Farm Ireland

Monday 11 December 2017

Fighting the pipe - farmers opposed to Shannon to Dublin water project

Irish Water will face stiff resistance from farmers opposed to its plan to pump water from the Shannon to Dublin

Image: Irish Water
Image: Irish Water

Graham Clifford

If it was just about the money then perhaps farmers such as Liam Minehan could live with that - but they say it's about so much more. Proposals by Irish Water to build a 170km pipeline from Shannon to Dublin would see the pipe routed through his land and he fears for the long-term impact.

"I've four sons and three of them work in farming. After I'm gone they might want to farm this land - perhaps build a home here. But if this pipe is laid it could make that impossible forever," says Liam from his 50-hectare property outside Nenagh.

The dairy farmer adds: "Any compensation would only cover loss of earnings but what about the value of the land and the negative impact permanent structures could have on getting planning permission to build a home?"

There are approximately 500 landowners along the route which will see it pass through Tipperary, Offaly and Kildare before ending in Peamount, west Dublin.

Tipperary farmer Liam Minehan says the proposed Shannon pipeline will permanently disrupt and damage his holding. Photo: Liam Burke/Press 22
Tipperary farmer Liam Minehan says the proposed Shannon pipeline will permanently disrupt and damage his holding. Photo: Liam Burke/Press 22

Both construction and operational costs are expected to top €1.2bn. Roughly 85pc of the route runs through agricultural land.

There will be three kinds of valves on the proposed pipeline; air valves, line valves and scour or washout valves. Air valves would be placed every 500m to 600m, line valves will be buried 4km to 6km apart, and the washout valves allow sections of the pipeline to be emptied.

Irish Water says the pipeline is entirely necessary as the capital's population will rise from 1.5 million, as it is now, to around 2.1 million by 2050.

But not all landowners are convinced.

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"This will be nothing but a white elephant," predicts Liam Minehan, who is leading the 'Fight the Pipe' campaign.

"The predictions that Dublin will require around 215 million litres of water a day by 2050 are wrong. They're based on a report which I feel used inappropriate methodology and flawed assumptions.

"In fact, it will almost certainly have a surplus of 100 million litres a day without having to increase existing raw water supplies at all."

But project manager Gerry Geoghegan from Irish Water says it's "not sustainable" that a "city of nearly two million people should be hanging off one single river".

While many farmers along the route feel the project is inevitable, others are clearly concerned. "They're talking about a 50-metre working width, that's about the width of O'Connell Street," explains Thomas Cooney, chairman of the IFA's Environment and Rural Affairs Committee.

He continues: "The farmers impacted by the gas pipe installation didn't have such problems, but this appears to be much more disruptive. Once built, the 50-metre working way will become a 20-metre wayleave and during installation the land will be out of use for up to 18 months. And what will happen to the single farm payment on that strip of land? The stacking option won't be there for farmers."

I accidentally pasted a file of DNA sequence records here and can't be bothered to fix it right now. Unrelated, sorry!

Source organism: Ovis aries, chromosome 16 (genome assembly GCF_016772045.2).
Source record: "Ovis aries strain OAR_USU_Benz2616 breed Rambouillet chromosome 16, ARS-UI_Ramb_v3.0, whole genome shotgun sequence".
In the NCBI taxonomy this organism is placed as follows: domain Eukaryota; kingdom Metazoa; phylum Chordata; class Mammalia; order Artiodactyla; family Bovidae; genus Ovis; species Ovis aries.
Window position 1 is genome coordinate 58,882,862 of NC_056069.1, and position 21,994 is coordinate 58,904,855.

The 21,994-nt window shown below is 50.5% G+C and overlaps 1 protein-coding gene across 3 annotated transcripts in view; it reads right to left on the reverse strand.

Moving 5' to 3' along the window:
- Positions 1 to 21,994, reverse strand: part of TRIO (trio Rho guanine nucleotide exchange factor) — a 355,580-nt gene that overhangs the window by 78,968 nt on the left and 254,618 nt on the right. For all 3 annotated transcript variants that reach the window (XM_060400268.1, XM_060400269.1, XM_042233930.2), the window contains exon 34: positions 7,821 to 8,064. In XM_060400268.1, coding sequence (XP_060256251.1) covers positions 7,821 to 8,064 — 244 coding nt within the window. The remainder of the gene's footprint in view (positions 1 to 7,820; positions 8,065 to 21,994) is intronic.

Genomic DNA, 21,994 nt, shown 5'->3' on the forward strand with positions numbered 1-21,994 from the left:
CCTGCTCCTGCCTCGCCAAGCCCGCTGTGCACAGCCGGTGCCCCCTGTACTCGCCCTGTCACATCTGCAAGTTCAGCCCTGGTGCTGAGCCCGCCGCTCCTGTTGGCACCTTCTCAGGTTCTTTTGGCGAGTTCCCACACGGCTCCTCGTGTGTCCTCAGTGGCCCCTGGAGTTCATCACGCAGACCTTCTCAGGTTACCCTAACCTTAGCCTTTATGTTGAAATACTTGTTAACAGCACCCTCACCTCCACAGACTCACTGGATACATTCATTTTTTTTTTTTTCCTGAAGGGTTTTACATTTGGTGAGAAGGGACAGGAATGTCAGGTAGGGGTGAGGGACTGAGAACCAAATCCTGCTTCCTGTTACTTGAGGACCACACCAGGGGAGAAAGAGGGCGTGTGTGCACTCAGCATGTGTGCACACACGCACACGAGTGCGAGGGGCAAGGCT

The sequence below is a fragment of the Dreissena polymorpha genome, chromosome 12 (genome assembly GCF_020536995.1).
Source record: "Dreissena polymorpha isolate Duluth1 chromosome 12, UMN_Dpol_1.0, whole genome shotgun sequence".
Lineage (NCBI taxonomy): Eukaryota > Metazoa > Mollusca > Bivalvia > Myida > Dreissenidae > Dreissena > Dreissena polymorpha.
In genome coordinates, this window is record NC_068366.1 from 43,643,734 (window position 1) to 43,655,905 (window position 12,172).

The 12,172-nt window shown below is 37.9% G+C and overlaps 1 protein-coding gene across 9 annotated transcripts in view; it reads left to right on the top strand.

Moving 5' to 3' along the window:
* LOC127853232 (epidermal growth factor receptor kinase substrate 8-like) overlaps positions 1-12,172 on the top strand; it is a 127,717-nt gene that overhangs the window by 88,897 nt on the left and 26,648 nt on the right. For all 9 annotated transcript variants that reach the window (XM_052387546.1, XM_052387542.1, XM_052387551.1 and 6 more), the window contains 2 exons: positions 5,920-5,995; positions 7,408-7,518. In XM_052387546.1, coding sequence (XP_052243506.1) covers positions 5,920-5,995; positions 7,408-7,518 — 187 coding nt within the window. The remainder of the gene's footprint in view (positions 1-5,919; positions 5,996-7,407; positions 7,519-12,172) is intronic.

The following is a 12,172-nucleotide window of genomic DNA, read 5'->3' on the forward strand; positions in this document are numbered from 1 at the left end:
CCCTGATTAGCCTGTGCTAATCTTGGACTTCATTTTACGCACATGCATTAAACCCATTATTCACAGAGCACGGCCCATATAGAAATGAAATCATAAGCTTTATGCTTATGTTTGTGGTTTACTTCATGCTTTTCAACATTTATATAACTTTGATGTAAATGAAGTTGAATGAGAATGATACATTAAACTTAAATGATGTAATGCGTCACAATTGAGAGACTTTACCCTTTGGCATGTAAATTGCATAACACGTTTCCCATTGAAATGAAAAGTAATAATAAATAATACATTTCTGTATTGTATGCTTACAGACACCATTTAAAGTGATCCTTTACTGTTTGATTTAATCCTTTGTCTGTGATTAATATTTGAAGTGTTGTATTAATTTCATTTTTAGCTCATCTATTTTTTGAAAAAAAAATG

Cooney has asked Irish Water to supply more information immediately.

"It's not possible to estimate levels of compensation without getting answers to questions regarding disruption - like what will happen to the subsoil, permanent structures, access to farmer's land, future planning permission and restrictions to working practices for farmers?"

Typical Pipeline Construction
Typical Pipeline Construction

Irish Water says it plans to use a similar template to its sister-company, Gas Networks Ireland, in terms of calculating compensation for landowners.

Some farmers expect the linear metre payment rate to be around €70.

Irish Water will hold consultation meetings with local communities in the coming weeks and a spokesperson for the company said: "[We will also be]... communicating with landowners through four dedicated landowner Liaison Officers (LLOs).

"The LLOs (will) provide landowners with a dedicated point of contact throughout the planning and wayleave acquisition phase, through construction and afterwards."

When asked for more details regarding the level of compensation, the Farming Independent was told: "All aspects of the budget are commercially sensitive. Landowners will be compensated for the permanent wayleave and also for any crop losses and/or disturbance incurred during construction."

For the likes of Liam Minehan though, compensation is not the issue.

It may require a compulsory purchase order to run the pipes through his land and those of others it seems.

"This is pie in the sky stuff. Put simply, the project isn't needed and farming communities, and groups such as the River Shannon Protection Alliance, will fight this every step of the way," he said.

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